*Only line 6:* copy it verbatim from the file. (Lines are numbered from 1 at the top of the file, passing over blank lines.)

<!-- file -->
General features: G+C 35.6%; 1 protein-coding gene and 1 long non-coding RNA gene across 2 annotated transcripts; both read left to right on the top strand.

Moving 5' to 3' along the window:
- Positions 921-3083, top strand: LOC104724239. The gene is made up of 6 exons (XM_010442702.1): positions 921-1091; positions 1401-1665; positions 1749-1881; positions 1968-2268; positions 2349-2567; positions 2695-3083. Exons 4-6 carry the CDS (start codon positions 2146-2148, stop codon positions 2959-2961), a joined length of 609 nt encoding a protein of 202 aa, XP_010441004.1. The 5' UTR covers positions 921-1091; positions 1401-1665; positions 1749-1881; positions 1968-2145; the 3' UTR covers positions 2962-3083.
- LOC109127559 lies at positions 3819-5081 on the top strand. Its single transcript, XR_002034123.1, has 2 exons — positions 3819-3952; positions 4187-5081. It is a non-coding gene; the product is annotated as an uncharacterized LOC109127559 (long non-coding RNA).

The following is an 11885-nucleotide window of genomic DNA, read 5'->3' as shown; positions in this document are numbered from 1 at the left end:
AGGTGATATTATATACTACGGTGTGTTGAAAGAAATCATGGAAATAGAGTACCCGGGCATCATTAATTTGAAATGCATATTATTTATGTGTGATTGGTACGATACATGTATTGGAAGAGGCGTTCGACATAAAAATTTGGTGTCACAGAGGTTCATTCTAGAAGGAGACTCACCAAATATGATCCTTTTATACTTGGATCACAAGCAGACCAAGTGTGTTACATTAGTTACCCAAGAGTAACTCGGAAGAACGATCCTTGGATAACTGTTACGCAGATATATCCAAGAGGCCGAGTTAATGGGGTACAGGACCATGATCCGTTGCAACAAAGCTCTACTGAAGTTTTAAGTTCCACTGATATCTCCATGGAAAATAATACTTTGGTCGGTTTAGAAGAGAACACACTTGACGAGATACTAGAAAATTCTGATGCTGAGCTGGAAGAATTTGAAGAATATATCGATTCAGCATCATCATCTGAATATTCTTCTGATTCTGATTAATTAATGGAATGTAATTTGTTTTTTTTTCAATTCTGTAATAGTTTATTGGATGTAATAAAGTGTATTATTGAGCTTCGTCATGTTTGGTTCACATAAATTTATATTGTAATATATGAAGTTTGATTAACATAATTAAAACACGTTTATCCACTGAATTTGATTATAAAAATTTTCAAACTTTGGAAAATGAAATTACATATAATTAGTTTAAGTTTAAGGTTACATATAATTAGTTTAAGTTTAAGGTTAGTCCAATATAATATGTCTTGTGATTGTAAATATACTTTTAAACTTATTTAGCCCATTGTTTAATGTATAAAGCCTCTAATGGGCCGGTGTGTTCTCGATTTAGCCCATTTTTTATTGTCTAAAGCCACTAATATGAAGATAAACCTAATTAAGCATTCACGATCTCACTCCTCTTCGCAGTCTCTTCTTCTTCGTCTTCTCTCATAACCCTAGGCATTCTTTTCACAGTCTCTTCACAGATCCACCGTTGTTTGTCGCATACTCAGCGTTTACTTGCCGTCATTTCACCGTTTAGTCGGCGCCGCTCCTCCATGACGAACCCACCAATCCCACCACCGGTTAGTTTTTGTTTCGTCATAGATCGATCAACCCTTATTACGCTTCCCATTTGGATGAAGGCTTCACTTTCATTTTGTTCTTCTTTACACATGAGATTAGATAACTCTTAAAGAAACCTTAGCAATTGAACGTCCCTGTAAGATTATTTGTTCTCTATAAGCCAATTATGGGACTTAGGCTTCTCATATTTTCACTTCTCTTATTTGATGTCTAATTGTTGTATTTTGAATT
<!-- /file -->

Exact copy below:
AGGTGATATTATATACTACGGTGTGTTGAAAGAAATCATGGAAATAGAGTACCCGGGCATCATTAATTTGAAATGCATATTATTTATGTGTGATTGGTACGATACATGTATTGGAAGAGGCGTTCGACATAAAAATTTGGTGTCACAGAGGTTCATTCTAGAAGGAGACTCACCAAATATGATCCTTTTATACTTGGATCACAAGCAGACCAAGTGTGTTACATTAGTTACCCAAGAGTAACTCGGAAGAACGATCCTTGGATAACTGTTACGCAGATATATCCAAGAGGCCGAGTTAATGGGGTACAGGACCATGATCCGTTGCAACAAAGCTCTACTGAAGTTTTAAGTTCCACTGATATCTCCATGGAAAATAATACTTTGGTCGGTTTAGAAGAGAACACACTTGACGAGATACTAGAAAATTCTGATGCTGAGCTGGAAGAATTTGAAGAATATATCGATTCAGCATCATCATCTGAATATTCTTCTGATTCTGATTAATTAATGGAATGTAATTTGTTTTTTTTTCAATTCTGTAATAGTTTATTGGATGTAATAAAGTGTATTATTGAGCTTCGTCATGTTTGGTTCACATAAATTTATATTGTAATATATGAAGTTTGATTAACATAATTAAAACACGTTTATCCACTGAATTTGATTATAAAAATTTTCAAACTTTGGAAAATGAAATTACATATAATTAGTTTAAGTTTAAGGTTACATATAATTAGTTTAAGTTTAAGGTTAGTCCAATATAATATGTCTTGTGATTGTAAATATACTTTTAAACTTATTTAGCCCATTGTTTAATGTATAAAGCCTCTAATGGGCCGGTGTGTTCTCGATTTAGCCCATTTTTTATTGTCTAAAGCCACTAATATGAAGATAAACCTAATTAAGCATTCACGATCTCACTCCTCTTCGCAGTCTCTTCTTCTTCGTCTTCTCTCATAACCCTAGGCATTCTTTTCACAGTCTCTTCACAGATCCACCGTTGTTTGTCGCATACTCAGCGTTTACTTGCCGTCATTTCACCGTTTAGTCGGCGCCGCTCCTCCATGACGAACCCACCAATCCCACCACCGGTTAGTTTTTGTTTCGTCATAGATCGATCAACCCTTATTACGCTTCCCATTTGGATGAAGGCTTCACTTTCATTTTGTTCTTCTTTACACATGAGATTAGATAACTCTTAAAGAAACCTTAGCAATTGAACGTCCCTGTAAGATTATTTGTTCTCTATAAGCCAATTATGGGACTTAGGCTTCTCATATTTTCACTTCTCTTATTTGATGTCTAATTGTTGTATTTTGAATT